When the Chinese Ming dynasty overcame the Mongols in the fourteenth century, Tibet began a long period of independence, which ended in 1642 with the Mongols intervening directly in support of the Fifth Dalai Lama, Lobsang Gyatso (1617–82), of the Gelugpa order. Often referred to as “the Great Fifth”, he united the country under Gelugpa rule and within fifteen years established authority from Kham to Kailash – the first time that one religious and political leader had ruled the country. He invited scholars to Tibet, expanded religious institutions and began work on the Potala Palace.

Regency period

One disadvantage of the reincarnation system of succession (in which a newborn child is identified as a new manifestation of the dead lama) is that an unstable regency period of fifteen or twenty years inevitably follows the death of a Lama while his latest incarnation grows up. For two centuries after the death of the Fifth Dalai Lama in 1682 the most influential figures in Tibet were these regents, and the representatives of China’s Manchu rulers, whose influence – despite Tibet’s official continuing status as a Chinese protectorate until 1912 – waned to the extent that Tibet became, to all intents and purposes, self-governing.

British invasion

During the nineteenth century, Tibet became increasingly isolationist, fearing Russian plans to expand their empire south and British plans to expand theirs north. But Indian and Tibetan traders continued to do business along the borders: in 1904, British patience with this one-sided arrangement ran out, and a force under Colonel Francis Younghusband was dispatched to extract favourable trading terms.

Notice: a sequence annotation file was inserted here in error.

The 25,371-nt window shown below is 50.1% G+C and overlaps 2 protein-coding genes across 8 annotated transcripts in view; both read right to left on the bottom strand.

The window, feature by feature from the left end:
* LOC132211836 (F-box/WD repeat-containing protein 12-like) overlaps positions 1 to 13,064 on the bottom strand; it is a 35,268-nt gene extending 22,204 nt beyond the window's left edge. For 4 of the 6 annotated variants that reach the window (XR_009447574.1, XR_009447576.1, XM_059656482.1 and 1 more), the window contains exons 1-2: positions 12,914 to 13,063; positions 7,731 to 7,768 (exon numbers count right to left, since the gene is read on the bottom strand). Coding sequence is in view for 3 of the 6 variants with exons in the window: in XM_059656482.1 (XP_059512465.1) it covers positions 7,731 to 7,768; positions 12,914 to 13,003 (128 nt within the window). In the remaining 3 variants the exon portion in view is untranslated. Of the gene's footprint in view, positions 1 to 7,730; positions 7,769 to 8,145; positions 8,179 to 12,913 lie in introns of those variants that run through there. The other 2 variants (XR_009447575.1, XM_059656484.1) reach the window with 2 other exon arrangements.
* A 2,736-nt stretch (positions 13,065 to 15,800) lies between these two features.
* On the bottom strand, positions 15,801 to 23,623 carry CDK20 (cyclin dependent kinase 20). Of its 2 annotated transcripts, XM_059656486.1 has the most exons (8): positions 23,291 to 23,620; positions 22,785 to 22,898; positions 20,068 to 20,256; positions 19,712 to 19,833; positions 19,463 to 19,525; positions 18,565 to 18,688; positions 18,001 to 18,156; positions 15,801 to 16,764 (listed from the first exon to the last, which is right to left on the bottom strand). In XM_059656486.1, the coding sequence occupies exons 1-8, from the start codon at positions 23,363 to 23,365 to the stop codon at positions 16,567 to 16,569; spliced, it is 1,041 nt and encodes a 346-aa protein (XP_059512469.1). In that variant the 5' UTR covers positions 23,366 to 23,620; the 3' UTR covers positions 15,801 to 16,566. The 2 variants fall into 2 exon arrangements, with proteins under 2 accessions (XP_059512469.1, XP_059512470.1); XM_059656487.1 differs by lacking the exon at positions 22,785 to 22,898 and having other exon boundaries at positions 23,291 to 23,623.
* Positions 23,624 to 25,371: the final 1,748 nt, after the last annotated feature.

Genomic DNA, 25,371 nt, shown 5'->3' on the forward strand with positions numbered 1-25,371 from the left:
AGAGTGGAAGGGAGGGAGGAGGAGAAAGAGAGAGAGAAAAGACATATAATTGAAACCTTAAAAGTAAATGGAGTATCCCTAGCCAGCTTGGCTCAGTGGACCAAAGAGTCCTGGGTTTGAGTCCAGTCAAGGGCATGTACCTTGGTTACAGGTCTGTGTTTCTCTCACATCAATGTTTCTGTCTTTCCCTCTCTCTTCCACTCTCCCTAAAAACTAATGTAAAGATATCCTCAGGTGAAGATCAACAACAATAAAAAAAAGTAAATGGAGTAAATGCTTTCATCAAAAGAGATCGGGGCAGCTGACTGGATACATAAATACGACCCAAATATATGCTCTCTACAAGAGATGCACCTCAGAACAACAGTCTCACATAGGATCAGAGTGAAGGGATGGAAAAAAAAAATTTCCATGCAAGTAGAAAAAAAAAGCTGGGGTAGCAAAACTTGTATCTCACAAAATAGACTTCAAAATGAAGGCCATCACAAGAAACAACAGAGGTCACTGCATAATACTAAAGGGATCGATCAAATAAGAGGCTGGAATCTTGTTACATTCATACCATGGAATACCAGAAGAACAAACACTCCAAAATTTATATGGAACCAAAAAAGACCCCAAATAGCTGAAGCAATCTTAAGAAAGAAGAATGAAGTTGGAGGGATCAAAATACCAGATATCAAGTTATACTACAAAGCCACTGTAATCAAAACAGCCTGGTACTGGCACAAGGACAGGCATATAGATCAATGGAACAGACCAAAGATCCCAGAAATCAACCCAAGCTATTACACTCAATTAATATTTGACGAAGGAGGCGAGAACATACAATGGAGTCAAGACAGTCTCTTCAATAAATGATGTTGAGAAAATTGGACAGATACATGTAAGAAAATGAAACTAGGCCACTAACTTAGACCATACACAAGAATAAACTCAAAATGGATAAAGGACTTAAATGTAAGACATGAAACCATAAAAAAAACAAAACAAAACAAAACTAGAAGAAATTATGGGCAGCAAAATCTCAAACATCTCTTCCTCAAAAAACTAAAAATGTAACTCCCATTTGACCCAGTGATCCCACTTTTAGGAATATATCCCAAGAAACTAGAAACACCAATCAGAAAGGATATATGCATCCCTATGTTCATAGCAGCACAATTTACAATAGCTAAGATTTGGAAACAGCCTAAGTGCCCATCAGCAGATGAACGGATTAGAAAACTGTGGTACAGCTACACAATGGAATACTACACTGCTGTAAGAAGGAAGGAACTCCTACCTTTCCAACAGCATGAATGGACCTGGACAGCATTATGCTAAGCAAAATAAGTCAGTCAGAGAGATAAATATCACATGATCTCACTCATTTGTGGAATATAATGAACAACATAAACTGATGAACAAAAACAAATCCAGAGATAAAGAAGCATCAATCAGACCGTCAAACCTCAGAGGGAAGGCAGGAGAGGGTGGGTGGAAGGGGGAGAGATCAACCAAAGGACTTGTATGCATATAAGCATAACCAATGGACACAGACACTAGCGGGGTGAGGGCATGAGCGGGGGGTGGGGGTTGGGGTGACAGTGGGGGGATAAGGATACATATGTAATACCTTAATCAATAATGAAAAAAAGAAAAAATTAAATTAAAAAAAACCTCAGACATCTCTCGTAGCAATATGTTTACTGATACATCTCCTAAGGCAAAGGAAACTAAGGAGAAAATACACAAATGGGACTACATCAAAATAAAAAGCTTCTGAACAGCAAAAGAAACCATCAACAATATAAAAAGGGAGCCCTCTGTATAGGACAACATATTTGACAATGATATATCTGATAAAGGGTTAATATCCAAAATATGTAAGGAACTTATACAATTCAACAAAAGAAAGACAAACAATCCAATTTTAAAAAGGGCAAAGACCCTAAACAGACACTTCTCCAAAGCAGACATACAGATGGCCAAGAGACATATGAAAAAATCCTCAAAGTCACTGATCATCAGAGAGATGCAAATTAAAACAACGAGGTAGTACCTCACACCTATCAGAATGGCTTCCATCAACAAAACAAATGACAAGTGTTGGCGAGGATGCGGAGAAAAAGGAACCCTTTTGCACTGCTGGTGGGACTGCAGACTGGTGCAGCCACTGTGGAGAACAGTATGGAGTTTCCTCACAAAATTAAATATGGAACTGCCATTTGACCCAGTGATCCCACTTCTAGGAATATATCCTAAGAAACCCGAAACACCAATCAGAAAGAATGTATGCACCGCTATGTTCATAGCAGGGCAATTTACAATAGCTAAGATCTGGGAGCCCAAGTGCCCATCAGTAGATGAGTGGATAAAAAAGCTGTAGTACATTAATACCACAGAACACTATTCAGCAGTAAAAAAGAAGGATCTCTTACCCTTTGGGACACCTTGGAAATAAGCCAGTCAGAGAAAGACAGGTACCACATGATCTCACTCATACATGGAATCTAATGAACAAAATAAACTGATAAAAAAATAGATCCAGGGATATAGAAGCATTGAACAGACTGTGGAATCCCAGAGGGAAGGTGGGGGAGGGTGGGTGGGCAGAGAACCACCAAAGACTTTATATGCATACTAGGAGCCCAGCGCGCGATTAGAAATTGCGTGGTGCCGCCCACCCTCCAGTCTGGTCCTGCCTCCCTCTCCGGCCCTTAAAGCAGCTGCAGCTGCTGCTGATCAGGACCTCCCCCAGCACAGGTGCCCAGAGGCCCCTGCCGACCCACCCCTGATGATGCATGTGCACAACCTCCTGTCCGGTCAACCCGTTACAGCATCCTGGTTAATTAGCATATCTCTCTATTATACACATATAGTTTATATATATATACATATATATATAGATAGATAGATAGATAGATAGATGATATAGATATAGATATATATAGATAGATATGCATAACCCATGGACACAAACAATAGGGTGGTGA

Younghusband advanced into the country, slaughtering Tibet’s poorly armed peasant soldiers – largely reliant on invulnerability charms for protection – along the way. Having cut their way through to Lhasa (where they were expecting, but failed, to find evidence of Russian influence), the British faced disappointment, one accompanying journalist writing:

If one approached within a league of Lhasa, saw the glittering domes of the Potala and turned back without entering the precincts one might still imagine an enchanted city. It was in fact an unsanitary slum. In the pitted streets pools of rainwater and piles of refuse were everywhere: the houses were mean and filthy, the stench pervasive. Pigs and ravens competed for nameless delicacies in open sewers.

The invaders forced a treaty on the Tibetans which the Dalai Lama – who had fled their advance – did not ratify, and which was rejected too by China’s representative. Britain then washed its hands of the whole affair, principally because of the public outcry against the first battle of the campaign, in which 700 Tibetans were machine-gunned as they walked away from the battlefield.

Chinese Invasion